A railroad carriage wedges itself across the Globe stage for Matthew Dunster’s take on the ‘merry war’ that is Much Ado About Nothing, set during the Mexican Revolution. Anne Fleischle’s excellent design serves the play itself well. It makes light, believable work of scenes where Beatrice and Benedick are tricked, allowing for a dynamic use of space which eschews the pantomime-level hijinx the play often encourages. Use of the carriage roof and pit let the action reach out and embrace the audience in a way that – regardless of recent controversy – punters love, and only the Globe can deliver. A projected billowing sky suggests the open plains of Mexico, yet, somehow, the Globe remains a stubbornly immutable space.
As the night rolls on, it becomes clear the trouble is intrinsic to the production. The women’s colourful skirts are choreographed to stunning effect and gun-slinging men (and women) shoot at cans, but none of this seems the infect the drama itself. The bolted-on feeling is even more frustrating because, at its core, Dunster’s Much Ado is clear-sighted and clever. The modernised text rings true and clear, while our verbally jousting duo are freed from sneering self-regard by warm, human performances from Matthew Needham and Beatriz Romilly.
Needman gives blustering Benedick an air of vulnerability which overpowers some of his early misogyny and makes his transformation to lover a smooth one. He’s almost adorable – a kind of doe-eyed mummy’s boy in search of emasculation. Romilly’s Beatrice’s early defence of spinsterhood feels genuine, too. When she says she has no use for a man, it doesn’t feel like the words of someone deflecting criticism of her failure to nail a fella down. Dunster has steered their piercing barbs away from hysterics and let the words fall as they may. At times, it feels oddly passionless, but this emphasises that these are two people of similar temperaments settling for warm companionship that will let them to be themselves in the long-term.
What neither of them feel like are Mexican Revolutionaries. Sticking a skinny white boy under a sunbed (presumably, maybe he used fake tan, who knows…) and adorning him with a stick-on moustache is asking for eyebrows to be raised. What’s worse is that Needham’s performance is so emotionally intelligent and naturalistic it feels like the production undermines him. And that’s before any of the other Mexican stereotypes pile on. Sombrero-wearing, cigar-chewing, Don Pedro is wince-inducing, while Dog Berry transformed into a culturally-insensitive dunderheaded American silent film director strips the fool of all his fun; a times he feels like a heightened parody of the play’s problems. His continued appearance elicited audible groans.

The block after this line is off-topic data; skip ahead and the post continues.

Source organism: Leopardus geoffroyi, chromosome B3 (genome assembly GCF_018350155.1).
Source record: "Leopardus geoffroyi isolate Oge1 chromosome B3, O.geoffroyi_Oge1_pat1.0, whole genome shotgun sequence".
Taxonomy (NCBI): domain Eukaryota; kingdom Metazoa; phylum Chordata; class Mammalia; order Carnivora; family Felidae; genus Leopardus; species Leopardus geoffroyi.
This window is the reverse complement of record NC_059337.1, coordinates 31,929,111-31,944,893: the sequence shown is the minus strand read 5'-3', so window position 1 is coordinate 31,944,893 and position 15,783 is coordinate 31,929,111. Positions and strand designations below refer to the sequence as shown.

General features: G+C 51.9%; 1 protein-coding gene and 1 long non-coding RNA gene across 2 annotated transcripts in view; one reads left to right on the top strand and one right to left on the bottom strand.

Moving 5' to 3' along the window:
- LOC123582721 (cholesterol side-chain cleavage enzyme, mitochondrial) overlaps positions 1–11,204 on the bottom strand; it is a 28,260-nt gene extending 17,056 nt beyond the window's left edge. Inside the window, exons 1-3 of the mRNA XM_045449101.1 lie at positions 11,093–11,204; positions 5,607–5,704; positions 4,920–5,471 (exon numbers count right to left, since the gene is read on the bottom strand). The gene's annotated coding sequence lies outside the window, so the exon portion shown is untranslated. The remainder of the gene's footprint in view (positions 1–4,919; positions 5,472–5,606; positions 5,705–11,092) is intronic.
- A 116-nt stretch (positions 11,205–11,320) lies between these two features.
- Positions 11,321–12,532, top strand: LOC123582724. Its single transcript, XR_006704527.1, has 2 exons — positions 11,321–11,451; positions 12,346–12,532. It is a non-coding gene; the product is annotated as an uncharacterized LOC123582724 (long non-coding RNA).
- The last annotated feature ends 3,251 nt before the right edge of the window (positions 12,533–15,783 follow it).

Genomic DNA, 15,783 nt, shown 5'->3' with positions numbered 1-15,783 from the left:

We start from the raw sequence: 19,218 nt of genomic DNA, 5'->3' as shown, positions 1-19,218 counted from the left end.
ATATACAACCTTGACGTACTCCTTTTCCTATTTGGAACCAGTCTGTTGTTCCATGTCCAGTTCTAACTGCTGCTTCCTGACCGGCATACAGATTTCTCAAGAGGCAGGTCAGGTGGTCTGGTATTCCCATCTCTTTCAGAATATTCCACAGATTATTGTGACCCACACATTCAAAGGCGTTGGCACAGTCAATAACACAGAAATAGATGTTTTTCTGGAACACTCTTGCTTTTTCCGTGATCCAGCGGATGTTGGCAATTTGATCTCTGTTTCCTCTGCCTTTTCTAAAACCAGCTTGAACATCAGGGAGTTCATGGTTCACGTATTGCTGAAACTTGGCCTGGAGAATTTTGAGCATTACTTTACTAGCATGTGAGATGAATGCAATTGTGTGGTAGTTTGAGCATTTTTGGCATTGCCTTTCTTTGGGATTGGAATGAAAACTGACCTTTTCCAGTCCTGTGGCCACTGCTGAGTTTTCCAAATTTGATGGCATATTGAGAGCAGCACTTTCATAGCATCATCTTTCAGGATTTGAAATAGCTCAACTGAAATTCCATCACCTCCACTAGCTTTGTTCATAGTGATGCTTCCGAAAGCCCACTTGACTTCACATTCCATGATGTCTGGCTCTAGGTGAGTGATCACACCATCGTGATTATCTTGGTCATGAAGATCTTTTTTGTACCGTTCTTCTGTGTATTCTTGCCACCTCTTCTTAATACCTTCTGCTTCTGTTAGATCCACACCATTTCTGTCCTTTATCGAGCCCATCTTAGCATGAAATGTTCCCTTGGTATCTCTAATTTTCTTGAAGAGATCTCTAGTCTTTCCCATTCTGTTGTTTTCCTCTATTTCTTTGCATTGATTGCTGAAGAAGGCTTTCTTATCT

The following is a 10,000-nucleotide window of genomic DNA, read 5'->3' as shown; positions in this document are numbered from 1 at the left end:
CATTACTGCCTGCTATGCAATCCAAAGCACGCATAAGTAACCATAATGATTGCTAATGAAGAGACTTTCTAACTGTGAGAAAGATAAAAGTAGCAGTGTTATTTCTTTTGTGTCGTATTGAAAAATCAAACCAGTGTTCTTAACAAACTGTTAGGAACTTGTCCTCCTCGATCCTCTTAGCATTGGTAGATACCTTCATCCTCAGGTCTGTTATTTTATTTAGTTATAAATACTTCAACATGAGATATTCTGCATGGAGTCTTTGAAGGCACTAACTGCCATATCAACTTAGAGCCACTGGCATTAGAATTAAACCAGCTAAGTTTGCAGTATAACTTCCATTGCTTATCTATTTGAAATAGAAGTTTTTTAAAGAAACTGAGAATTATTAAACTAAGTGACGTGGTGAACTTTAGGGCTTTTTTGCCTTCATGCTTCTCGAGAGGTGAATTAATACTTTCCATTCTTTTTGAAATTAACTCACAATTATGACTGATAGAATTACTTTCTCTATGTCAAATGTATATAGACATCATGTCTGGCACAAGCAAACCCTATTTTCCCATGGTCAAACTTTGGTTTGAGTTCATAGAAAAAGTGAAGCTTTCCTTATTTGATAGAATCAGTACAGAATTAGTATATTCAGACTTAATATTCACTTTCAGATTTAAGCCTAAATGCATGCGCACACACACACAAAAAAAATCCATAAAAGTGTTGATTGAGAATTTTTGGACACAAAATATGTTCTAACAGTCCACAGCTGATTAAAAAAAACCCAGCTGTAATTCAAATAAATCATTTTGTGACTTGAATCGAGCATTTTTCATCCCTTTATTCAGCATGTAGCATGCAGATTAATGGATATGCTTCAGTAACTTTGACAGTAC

Cultural appropriation is a big stick to beat a production of this quality with, but it’s a thought that forces its way to the surface time and time again. Dunster’s stated intent in using the Mexican Revolution was that women fought alongside men, therefore redressing the play’s power imbalance. But, unless you’re au fait with this fact or have studied the programme beforehand, the early appearance of a female child soldier and the gender-reversal of Don John doesn’t provide enough context. The latter’s bitterness-filled justification of their actions is stingingly effective from the mouth of a woman, but elsewhere there is little that sets right the play’s ill-treatment of its women. Claudio’s violent rejection of Hero and her father’s careless reaction feels as depressing as ever.
And it’s not the only identity politics that prickle. Secondary characters, primarily those in service to the aristocratic family, sport shonky English regional accents – faux-East End to Brummie – while our heroes are drama-school Estuary. Apart from Leonato, who seems to be Northern. No doubt a point it being made here, but it’s mangled. A dazzling maracas ’n’ all final set-piece brings the house down yet also reinforces discomforting impressions. The Mexican Revoltion doesn’t throw much light on Much Ado, while Shakespeare, for all the universality of his themes, doesn’t much illuminate the Mexican Revolution.
Much Ado About Nothing is on at Shakespeare’s Globe until 15 October 2017. Click here for more details.